Well, time flies when your honey's home. (And you attract more flies with honey than vinegar, but that's neither here nor there.) While I've been neglecting this blog, LL Cool Joe not only invented his own meme, but tagged me, too.
From Joey's Pad:
1. You've got to post a link from the person who tagged you.
2. List 8 things that you know about on your chosen subject. You get to choose the subject.
3. You don't have to tag anyone but you can if you want. If you do, let them know on their blog that they've been tagged.
4. List the rules.
He adds: "So the idea is to write 8 things about a subject, eg. your job, marriage, sexuality, a hobby, diet, sport etc. that sheds light on the subject from your own personal perspective. So for example if you teach, you list some of the "inside" knowledge that you've gained, making your work more interesting or successful."
It took me a little while to think of what I might be able to write about here. I settled on writing about a hobby that I've neglected recently (much like the blog) but that I'd like to pick up again to some extent: making bread.
I took up breadmaking when I was in college. I read that John Lennon started baking bread in his post-Beatles life, and it sounded kind of cool and hip and non-stereotypically masculine to me. Then I read Salman Rushdie's "The Ground Beneath Her Feet" and one of the main characters, Ormus Kama, also bakes bread, heaps and heaps of fluffy white bread. Ormus is an insanely sexy rock star that I identified with strongly in the book. He's in love with Vina Apsara, a mysterious, strong-willed singer who is both his soul mate and yet ever elusive.
But enough about the book. The point is, I decided baking bread was an appealing hobby and I took it up. And here are eight things I know about it.
1. You don't need an exact recipe to make bread. In fact, it's almost impossible to write one. This is because flour is very affected by humidity, so the amount of liquid you need to flour varies a lot. Some people try to get around this by weighing ingredients, but to me, that misses the point. I love that you can take the basic ingredients and combine them in a million different ways until the dough looks and tastes right, and get a different but tasty result each time.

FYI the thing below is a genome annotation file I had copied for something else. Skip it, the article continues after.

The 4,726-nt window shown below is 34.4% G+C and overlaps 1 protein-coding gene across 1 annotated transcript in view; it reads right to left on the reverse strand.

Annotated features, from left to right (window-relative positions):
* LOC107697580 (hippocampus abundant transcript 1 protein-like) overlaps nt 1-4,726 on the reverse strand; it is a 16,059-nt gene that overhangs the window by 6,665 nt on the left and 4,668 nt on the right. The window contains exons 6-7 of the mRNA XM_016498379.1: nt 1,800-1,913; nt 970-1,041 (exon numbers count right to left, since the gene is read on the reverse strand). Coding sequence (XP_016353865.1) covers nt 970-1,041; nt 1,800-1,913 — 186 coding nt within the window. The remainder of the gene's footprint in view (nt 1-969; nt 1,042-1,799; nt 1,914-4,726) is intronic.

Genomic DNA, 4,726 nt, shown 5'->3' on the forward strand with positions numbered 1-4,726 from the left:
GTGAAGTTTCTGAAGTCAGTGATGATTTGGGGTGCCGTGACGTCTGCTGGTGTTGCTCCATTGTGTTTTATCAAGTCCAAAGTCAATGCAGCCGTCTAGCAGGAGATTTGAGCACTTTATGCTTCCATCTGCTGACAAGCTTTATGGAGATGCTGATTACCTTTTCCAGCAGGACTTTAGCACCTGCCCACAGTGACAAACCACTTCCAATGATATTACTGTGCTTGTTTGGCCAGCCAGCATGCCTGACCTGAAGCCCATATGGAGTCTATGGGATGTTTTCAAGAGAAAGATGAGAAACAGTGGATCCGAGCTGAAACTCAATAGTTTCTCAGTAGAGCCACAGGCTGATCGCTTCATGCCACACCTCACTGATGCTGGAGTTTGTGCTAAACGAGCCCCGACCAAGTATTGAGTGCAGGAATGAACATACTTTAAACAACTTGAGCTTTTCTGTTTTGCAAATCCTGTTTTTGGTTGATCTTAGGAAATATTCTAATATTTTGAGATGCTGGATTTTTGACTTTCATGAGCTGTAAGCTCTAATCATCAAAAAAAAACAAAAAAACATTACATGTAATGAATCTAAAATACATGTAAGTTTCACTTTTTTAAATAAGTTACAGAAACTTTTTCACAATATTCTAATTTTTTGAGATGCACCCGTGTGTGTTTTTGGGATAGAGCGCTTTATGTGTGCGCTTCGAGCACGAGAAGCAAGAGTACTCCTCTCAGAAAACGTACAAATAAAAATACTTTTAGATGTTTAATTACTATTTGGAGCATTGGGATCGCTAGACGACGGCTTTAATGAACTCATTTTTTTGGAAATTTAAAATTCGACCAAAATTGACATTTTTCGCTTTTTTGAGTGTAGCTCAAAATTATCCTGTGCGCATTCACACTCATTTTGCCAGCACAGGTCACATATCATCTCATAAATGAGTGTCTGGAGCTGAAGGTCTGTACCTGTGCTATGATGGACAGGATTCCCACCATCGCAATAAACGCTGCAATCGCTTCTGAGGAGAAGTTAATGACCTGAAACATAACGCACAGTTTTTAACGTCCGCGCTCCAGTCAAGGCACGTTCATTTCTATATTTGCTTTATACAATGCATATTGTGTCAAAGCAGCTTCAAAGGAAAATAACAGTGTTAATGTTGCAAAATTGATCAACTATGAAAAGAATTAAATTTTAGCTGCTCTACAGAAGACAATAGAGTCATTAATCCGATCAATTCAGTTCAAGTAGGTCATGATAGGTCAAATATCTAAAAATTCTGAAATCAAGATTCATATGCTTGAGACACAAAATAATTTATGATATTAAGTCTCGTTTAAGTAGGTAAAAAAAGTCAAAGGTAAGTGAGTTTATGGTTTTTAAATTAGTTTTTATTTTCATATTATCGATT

2. You can make bread with just flour, salt, water, and yeast. Well, technically, you could leave the salt out, but it wouldn't taste very good.
3. Yeast is a microorganism. People often say they're intimidated by baking with yeast. But, I like the analogy I found somewhere that yeast is easy if you remember to treat it like you should treat yourself. Keep it about body temperature. If you put too much fat in the bread, the yeast gets sluggish and slow, and it takes a longer time for the dough to rise. If you add too much sugar, the yeast gets hyper and eats and multiplies like crazy, but also tends to die off fast. It's better to give it a more balanced diet. The analogy ends though when you bake the bread and kill the yeast off.
4. Bread is done when you can knock on the bottom of the loaf and it sounds hollow.
5. It's hard to get homemade bread to taste like bakery Italian or French breads. At the bakery, they have special steam-injected ovens which help to get the crust that crunchy, shiny texture. There are a lot of home substitutions but I've never gotten one to work. After dumping ice water into a tempered glass casserole dish in the bottom of the hot oven, and having shards of glass spray everywhere, I decided that I could buy bakery bread at the bakery. Homemade bread has its own virtues and special taste.
6. You can freeze bread dough. But, the yeast dies off over time. So you should add extra yeast at the start.
7. My favorite bread cookbook is King Arthur Flour Company's baking cookbook. I learned a lot of what I know in that book. Plus the recipes are good and an excellent base for experimentation.
8. It's really, really cool to see the bread dough expand in size over time during the rising process. It goes fastest in a warm environment, like a sunny windowshelf or near the heater. On the other hand you can also slow it down, for instance making dough in the morning and sticking it to rise in the fridge all day.
I'm going to tag some folks now. Eight, I guess, one for each fact. But feel free to play along if it looks like fun.
MLC (pottery maybe? I'm so fascinated by your art.)
This is a very old picture from my first foray into bread-making (and my first short hair cut, oddly enough).